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INTERVIEW: Jim O’Rourke

Originally published in Earshot (1998)
by Mark Athitakis

Savant garde: in the aftermath of Gastr Del Sol, Jim O’Rourke turns a deft ear towards improvisation
Innovation and invention are crucial players in the evolution of music, but they rarely garner much of a market share. The avant-garde artists who tinker with music and in doing so help define it’s future usually work in relative obscurity. They are lauded by self professed musicologists and worshipped by obsessive devotees, but rarely in contexts where the music is actually listened to. Which makes Jim O’Rourke one of the lucky ones: the 28 year old composer, improviser and multi-instrumentalist actually has an audience. His work in the avant-folk outfit Gastr del Sol with David Grubbs brought him fans in the indie-rock world, and his production for and collaboration with such indie bands d’estime like Tortoise, Labradford, and Smog makes him one of the few experimental musicians whose off-kilter musings often get the attention they rightly deserve.
And rightfully so. Releasing a steady stream of records since the late 1980s, O’Rourke has recently begun to compose some of his most compelling work. Two albums released this year—Happy Days and Bad Timing—are flip sides of the unique coin O’Rourke has been tossing obsessively for years. Happy Days’ dour, drony minimalism gives way, on Bad Timing, to a freer, more open-sounding, John Fahey-styled folk that’s a surprising showcase for O’Rourke’s virtuosity.
The guitar has been his primary instrument, but O’Rourke, speaking from the Steam Room in Chicago (a recording studio that also doubles as his bedroom), isn’t a guitar fetishist. "I’m not interested in playing the guitar. I’m not a guitar player in that sense. I don’t actually get much enjoyment out of playing. What I do with it, hopefully, is the other part of the answer."
O’Rourke studied music at DePaul University in Chicago, but defining his own style took a bit more work. "They [his teachers] try to teach you to write in an academic style. About halfway through college, I was just going to class and doing the homework in order to finish. I did my first few records in the late 80s, and luckily nobody knows about them. Originally, when I received offers to have my records put out, I was afraid that if I refused, nobody would ever ask me again. So I did those recordings, but they were albums I needed to make in order to learn. In a sense, I was publicly distributing my learning process. I’m at a point now where I’m still composing a lot of stuff, but I don’t release it all."
What O’Rourke has chosen to release is often extraordinary, the contemplative Happy Days being but one example in a long list of triumphs. "I’ve had this immense love for early American minimalists since I was in high school. Happy Days is the first record that I’ve written in that style that has actually made it to the streets." By contrast, Bad Timing was focused more on his appreciation of experiments in a "pop" mode. "My other big love is Americana. I idolize Van Dyke Parks, and of course Fahey. I’m an enormous Van Dyke Parks fan, just huge."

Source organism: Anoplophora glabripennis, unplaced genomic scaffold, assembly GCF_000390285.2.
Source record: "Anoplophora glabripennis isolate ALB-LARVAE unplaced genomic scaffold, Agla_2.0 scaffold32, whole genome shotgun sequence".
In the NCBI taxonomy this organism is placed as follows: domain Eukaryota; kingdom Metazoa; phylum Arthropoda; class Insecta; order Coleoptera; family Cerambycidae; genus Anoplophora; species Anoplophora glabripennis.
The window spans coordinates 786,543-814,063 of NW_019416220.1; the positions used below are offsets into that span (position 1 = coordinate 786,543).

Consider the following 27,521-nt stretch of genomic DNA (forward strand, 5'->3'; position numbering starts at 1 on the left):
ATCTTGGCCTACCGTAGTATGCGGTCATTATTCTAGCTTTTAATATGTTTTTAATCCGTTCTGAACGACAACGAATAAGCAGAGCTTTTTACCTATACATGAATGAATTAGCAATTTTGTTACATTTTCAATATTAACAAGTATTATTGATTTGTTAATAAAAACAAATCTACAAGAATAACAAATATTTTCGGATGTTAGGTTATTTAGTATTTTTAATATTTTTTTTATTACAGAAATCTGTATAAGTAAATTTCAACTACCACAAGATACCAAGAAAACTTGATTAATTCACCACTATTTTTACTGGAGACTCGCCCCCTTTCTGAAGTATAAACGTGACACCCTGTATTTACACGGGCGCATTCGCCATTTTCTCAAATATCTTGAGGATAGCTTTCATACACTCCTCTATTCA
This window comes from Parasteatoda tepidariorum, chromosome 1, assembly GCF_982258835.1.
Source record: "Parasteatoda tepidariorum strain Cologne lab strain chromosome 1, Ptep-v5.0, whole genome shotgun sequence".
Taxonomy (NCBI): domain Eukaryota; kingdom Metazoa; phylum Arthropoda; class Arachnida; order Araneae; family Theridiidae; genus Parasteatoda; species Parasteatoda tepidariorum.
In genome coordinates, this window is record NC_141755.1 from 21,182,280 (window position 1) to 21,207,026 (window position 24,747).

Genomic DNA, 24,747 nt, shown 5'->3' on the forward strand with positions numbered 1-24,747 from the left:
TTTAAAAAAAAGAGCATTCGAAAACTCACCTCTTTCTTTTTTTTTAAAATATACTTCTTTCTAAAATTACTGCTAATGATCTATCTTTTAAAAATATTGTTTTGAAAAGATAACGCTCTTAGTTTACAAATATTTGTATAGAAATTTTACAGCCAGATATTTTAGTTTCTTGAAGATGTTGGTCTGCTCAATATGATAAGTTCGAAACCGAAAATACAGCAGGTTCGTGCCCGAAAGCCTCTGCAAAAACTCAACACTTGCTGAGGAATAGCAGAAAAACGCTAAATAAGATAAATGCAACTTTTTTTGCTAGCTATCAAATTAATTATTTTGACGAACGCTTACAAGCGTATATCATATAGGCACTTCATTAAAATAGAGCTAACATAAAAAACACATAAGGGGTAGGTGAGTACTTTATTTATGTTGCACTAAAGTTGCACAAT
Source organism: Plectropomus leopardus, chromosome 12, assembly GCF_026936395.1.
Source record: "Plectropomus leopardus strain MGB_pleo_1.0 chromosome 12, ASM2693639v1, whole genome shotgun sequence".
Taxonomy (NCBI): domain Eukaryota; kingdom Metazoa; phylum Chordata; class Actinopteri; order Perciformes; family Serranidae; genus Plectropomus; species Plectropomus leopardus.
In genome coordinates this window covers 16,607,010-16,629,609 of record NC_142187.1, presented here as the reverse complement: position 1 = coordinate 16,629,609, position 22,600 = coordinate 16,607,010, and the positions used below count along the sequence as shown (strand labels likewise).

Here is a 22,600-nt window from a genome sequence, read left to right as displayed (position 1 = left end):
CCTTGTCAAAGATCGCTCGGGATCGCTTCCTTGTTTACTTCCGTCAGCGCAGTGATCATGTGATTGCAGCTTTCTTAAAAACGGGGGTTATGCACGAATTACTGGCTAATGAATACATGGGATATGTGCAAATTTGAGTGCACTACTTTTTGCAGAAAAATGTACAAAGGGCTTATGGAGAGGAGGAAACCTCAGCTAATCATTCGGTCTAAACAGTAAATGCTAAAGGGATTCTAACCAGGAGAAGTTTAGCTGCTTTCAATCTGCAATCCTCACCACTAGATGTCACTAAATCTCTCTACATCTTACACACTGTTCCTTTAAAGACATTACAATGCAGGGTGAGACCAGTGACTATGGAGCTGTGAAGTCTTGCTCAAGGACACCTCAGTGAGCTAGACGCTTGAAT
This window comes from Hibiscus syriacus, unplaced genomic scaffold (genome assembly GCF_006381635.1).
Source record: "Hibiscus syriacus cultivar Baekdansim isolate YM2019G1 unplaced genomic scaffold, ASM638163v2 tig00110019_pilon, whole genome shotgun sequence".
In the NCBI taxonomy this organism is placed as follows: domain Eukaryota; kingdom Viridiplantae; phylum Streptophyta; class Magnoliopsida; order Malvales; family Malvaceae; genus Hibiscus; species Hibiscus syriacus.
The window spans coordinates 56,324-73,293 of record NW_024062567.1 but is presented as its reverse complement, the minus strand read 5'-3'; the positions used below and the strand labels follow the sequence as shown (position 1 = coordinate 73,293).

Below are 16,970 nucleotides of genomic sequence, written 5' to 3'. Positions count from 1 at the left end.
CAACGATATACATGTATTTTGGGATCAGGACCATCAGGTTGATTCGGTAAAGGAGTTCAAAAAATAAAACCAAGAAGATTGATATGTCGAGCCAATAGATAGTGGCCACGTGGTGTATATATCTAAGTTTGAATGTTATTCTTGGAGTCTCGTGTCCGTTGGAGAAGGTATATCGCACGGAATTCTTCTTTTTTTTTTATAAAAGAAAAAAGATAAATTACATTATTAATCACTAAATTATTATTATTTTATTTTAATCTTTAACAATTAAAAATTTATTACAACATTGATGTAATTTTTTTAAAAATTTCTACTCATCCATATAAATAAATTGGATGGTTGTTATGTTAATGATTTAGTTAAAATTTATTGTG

Another recent addition to the O’Rourke canon, is a collaboration with John Fahey entitled Moonlight. While recording three albums in one year seems to justify some detractors’ complaints that O’Rourke feels possessed to release everything he does, O’Rourke explains that he’s actually a fairly brutal self-editor, and that there’s a slew of recorded material that will never see the light of day. "It’s funny when people say, ’oh, you make so many records,’ because before Happy Days, I hadn’t put out a record in two years. I haven’t really made that many records myself."
Indeed, he’s constantly working—"I wake up and I work until I go to sleep. I really don’t do anything else," he says—but rarely within the context of one project. He left Gastr del Sol earlier this year to concentrate on his own work. "I actually don’t know what Dave is doing. I think he’s going to continue doing it, but I don’t know in what way. Gastr was just taking up too much time. I think our ideas of what we wanted to do were getting further and further apart. The last record [1995’s Upgrade and Afterlife] was the last record that needed to be made like that. I wanted to work in those areas that I wanted to work in more than he did."
In the aftermath of Gastr del Sol, O’Rourke’s been focusing on new ways of making music and even newer methods of improvisation. He plans on releasing more of his guitar-based work next year, but these days, he’s more interested in other instruments. "It’s mostly electronic things I’ve built, or a hurdy-gurdy, or an organ. I’ll go through periods where for six months all I’ll improvise on is an organ, and lately all I’m improvising on is stuff I’ve built." Built out of? "Crap. Household appliances and stuff like that."
Still, O’Rourke retains his faith in the possibilities of improvisation with others outside of his previous projects; the goal there, he says, is pure invention. "It’s mostly to find a new way to play. What interests me most about improvisation is making music that doesn’t exist unless it’s those particular people playing together. I’m most concerned with what happens when musicians genuinely trying to move toward something in this type of setting. Where will we end up?" Almost ten years after he began his search, he’s only just starting to discover some of the answers.
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